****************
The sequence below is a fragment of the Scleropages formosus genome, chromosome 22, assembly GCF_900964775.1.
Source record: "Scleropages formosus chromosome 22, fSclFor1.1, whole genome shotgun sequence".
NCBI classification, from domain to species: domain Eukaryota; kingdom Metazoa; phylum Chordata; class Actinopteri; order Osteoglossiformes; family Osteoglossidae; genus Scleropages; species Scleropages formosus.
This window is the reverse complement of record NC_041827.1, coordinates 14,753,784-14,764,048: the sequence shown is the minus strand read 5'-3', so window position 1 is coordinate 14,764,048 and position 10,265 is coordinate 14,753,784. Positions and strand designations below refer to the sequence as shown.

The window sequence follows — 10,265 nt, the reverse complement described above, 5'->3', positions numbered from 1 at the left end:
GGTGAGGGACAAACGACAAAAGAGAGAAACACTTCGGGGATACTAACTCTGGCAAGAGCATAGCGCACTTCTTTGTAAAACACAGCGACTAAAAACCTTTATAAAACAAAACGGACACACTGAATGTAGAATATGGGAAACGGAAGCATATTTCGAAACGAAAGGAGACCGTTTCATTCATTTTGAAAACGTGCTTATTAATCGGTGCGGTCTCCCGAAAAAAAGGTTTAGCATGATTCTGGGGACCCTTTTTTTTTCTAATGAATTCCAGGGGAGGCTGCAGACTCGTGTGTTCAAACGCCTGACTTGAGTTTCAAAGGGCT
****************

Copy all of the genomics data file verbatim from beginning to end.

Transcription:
The sequence below is a fragment of the Scleropages formosus genome, chromosome 22, assembly GCF_900964775.1.
Source record: "Scleropages formosus chromosome 22, fSclFor1.1, whole genome shotgun sequence".
NCBI classification, from domain to species: domain Eukaryota; kingdom Metazoa; phylum Chordata; class Actinopteri; order Osteoglossiformes; family Osteoglossidae; genus Scleropages; species Scleropages formosus.
This window is the reverse complement of record NC_041827.1, coordinates 14,753,784-14,764,048: the sequence shown is the minus strand read 5'-3', so window position 1 is coordinate 14,764,048 and position 10,265 is coordinate 14,753,784. Positions and strand designations below refer to the sequence as shown.

The window sequence follows — 10,265 nt, the reverse complement described above, 5'->3', positions numbered from 1 at the left end:
GGTGAGGGACAAACGACAAAAGAGAGAAACACTTCGGGGATACTAACTCTGGCAAGAGCATAGCGCACTTCTTTGTAAAACACAGCGACTAAAAACCTTTATAAAACAAAACGGACACACTGAATGTAGAATATGGGAAACGGAAGCATATTTCGAAACGAAAGGAGACCGTTTCATTCATTTTGAAAACGTGCTTATTAATCGGTGCGGTCTCCCGAAAAAAAGGTTTAGCATGATTCTGGGGACCCTTTTTTTTTCTAATGAATTCCAGGGGAGGCTGCAGACTCGTGTGTTCAAACGCCTGACTTGAGTTTCAAAGGGCT